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September 25, 2005

Comments

pops

You do realize that if our daily topicality keeps on this track someone's going to call Chomsky and turn us in for manufacturing consent?

http://www.soylentcontent.info/archives/000864.html

Keith

Yes, but leave the number next time, even if it embarrasses everyone involved. I mean, what if, god forbid, your daughter is rendered unconscious by some illness or accident? I have a hard time letting my son go anywhere.

pam

I did. I had the same thought. :-)

Anthony

God, is it...wait for it...just me, or have we become a really paranoid society? Granted, my mother was capable of having emotional maelstroms if she came home and found me gone from the house without a note (mind you, I was 18 in a vanilla Central Valley suburb town not exactly known for its 'hoods but to my mother that meant for nothng) but still--I'm glad I'm not a parent and have to run a Homeland Security check on every prospective friend of my child and their family and potential terrorist connections....
Sheesh, what a world...

pam

It's not just you. That's what we do now. It has to do with the fact that our kids' friends aren't just down the street, and the kid can't get there (or leave there) on her own steam.

It has to do with more than that. But that's a start.

We're raising a whole generation of agoraphobics, and I for one don't know how to stop it.

Karen

Glad it went well -- and I'm still shuddering from your description of the last sleepover. Yikes.

I'm with Keith -- if I were asked "Doesn't your kid know her own number?" I'd be likely to respond with "Yes, but if she's DEAD she isn't going to be much help, is she?"

Jo

They didn't invite Crazy Uncle Bill with the drinking problem and shotgun collection? He comes to all our parties. In fact, we usually leave the kids with him while we go out.

Dan

Yeah, it's natural to think our fears might be misplaced sometimes and that we tend to be overprotective, but: Let me tell you about the time my older (about 9 at the time) son came home from a classmate's house after school one day and -- very troubled -- shared with us that his playmate had taken a pistol out of his dad's secret pistol hiding place. A real pistol, with real bullets.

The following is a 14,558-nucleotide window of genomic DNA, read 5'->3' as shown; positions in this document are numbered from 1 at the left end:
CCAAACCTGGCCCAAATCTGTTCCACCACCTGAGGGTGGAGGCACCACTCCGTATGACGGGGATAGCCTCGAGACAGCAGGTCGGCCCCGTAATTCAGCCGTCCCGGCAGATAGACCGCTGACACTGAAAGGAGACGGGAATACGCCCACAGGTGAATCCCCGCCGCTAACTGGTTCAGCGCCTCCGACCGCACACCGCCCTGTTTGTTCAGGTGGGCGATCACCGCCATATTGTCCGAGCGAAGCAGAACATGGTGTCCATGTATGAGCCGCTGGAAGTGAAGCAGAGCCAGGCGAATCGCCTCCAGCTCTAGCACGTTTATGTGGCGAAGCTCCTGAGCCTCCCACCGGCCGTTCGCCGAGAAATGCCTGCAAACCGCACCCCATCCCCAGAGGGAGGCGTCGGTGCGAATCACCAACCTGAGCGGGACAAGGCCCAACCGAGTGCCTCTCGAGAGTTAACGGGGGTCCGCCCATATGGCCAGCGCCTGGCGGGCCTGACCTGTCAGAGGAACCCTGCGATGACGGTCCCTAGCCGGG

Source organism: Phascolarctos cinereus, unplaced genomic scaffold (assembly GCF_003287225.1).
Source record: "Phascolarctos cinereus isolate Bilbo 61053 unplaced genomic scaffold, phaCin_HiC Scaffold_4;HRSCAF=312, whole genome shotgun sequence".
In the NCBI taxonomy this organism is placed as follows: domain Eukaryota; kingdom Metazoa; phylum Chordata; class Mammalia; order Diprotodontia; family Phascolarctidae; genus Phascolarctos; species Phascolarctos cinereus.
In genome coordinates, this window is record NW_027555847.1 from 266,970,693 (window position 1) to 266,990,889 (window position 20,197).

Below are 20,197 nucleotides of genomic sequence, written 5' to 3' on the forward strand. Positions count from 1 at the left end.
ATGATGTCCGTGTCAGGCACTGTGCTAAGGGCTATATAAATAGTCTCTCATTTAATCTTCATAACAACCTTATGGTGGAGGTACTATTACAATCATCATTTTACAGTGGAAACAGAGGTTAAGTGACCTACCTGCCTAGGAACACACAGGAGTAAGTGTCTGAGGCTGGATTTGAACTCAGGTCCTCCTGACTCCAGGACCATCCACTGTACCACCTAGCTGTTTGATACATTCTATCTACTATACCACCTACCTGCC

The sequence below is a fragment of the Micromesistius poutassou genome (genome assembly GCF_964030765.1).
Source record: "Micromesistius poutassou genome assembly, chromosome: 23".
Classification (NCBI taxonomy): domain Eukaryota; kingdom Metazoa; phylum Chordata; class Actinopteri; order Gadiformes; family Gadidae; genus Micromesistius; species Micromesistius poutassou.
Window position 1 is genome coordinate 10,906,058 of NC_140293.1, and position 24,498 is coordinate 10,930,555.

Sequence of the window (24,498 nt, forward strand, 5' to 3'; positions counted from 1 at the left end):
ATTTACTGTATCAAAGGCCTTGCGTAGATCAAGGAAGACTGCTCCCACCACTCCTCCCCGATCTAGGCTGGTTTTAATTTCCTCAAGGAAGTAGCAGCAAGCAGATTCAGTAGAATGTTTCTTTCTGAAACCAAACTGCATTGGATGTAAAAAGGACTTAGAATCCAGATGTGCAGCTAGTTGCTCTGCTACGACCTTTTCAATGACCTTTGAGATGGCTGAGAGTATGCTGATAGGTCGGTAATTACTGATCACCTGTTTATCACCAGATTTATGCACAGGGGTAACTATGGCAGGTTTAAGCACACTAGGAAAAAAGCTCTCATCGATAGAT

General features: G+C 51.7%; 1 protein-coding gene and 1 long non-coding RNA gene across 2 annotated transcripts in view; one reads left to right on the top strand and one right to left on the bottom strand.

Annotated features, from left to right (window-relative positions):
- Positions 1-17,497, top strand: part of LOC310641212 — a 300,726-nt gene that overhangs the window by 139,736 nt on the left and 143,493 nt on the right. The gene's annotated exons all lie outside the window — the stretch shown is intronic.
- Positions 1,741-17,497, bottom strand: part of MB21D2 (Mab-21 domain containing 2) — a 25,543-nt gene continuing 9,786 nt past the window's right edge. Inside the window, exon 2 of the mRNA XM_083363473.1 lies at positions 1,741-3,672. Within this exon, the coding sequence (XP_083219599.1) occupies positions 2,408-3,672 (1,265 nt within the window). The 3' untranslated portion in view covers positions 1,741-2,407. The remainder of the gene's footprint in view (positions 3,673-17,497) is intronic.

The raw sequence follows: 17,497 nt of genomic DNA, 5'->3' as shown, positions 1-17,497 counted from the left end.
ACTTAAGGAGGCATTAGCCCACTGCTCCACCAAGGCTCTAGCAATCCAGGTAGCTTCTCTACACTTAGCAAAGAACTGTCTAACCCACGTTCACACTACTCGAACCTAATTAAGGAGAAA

Talk about having your heart in your mouth. We told the dad, and I'd like to say he got religion about locking up his guns, and that was the end of it. Tragically, it wasn't. Another kid came over to play one day a few years later and was shot and killed while my son's erstwhile playmate goofed off with a pistol.

I'll *always* be haunted by that. And we were the ones who got off with our son in one piece. So -- if there's a moral -- the more we know about where they're spending time, the better.

Jo

Gah! Oh my god! Sorry!

Dan

Oh, no -- I wasn't responding to your comment, Jo, just to the whole "what are you gonna do?" theme. What you said was funny.

The guy who's really sorry (and ought to be, forever) is the father of the kid who did the shooting; in a way, the dad made it inevitable that something like this would happen (he made a point of keeping an unlocked semi-automatic pistol with a round chambered, meaning it was always ready to go off if you squeezed the trigger; his kid didn't know that). Anyway, I just brought that up as an example of what a parent can't possibly know when their child goes off to play at Johnny's house. The best you can do is what Pam describes -- trying to get a feel for the parents and whether they seem mostly clearheaded when they talk to you; mostly, because what parent is really completely clearheaded?

Anthony

Look, you can protect your house against negro crackhead terrorist Manson Family devotees in search of white women and 50 Cent CDs or you can allow your kids a reasonably safe home atmosphere to grow up in. Can't have both. That's the American way....
(PS--this IS parody, for those who couldn't tell...!)

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